I take your letter out and re-read it so often it's beginning to fray at the edges and tear in the creases. The world's full of change, and I feel you are one of the last remaining certainties.
If this war's proven nothing else, it's shown me that I can get used to almost anything. The daily rhythm of factory life, the rivets and bucking bars and lunches and breaks have become almost a comfort while the world beyond Seattle falls to pieces.
But now even that's changing. It's as though once the world (or at least part of it) begins to heal a bit things here start to dissolve.
Susan has quit the factory, and it's only a matter of time before the rest of us go. The pictures in Life Magazine of a lonely, empty Willow Run, only recently flowing with rivers of B-24s, were a sharp reminder that the world moves on.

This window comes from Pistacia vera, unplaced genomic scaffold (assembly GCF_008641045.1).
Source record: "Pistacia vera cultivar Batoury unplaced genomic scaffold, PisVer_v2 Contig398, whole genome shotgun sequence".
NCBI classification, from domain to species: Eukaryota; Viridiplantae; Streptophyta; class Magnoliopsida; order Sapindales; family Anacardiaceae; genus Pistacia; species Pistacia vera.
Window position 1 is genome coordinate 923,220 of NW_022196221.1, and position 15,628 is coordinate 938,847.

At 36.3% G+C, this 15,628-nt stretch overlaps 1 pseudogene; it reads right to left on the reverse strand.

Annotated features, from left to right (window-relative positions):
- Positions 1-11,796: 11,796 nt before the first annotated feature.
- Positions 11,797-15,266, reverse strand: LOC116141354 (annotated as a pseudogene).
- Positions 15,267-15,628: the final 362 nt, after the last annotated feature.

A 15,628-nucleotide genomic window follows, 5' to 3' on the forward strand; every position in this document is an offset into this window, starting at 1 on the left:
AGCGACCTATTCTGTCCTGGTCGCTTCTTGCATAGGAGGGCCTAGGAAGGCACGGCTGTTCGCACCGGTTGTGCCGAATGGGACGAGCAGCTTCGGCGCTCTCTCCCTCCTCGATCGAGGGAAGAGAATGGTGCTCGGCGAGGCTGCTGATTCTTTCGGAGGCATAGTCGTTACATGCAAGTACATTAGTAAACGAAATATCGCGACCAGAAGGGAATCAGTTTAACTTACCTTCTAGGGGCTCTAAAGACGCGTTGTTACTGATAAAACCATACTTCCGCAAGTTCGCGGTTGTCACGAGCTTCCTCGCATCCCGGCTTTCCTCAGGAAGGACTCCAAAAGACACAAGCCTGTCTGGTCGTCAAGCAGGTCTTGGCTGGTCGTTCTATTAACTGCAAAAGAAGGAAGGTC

Even though the fighting in the Pacific continues I'm sure my friends and I won't be needed at Boeing much longer. General Arnold wants to pulverize Japan, but a country the size of California will soon be as saturated with craters as the Moon, and there will be no need for as many Superfortresses as we're now churning out.
So I'm trying to take my mind away from the rivets and turn it to the future. Thinking of you makes me happy and hopeful. My vision of our life together isn't yet complete, but it grows daily in my mind and my heart.
Please write again soon before your last letter completely disintegrates.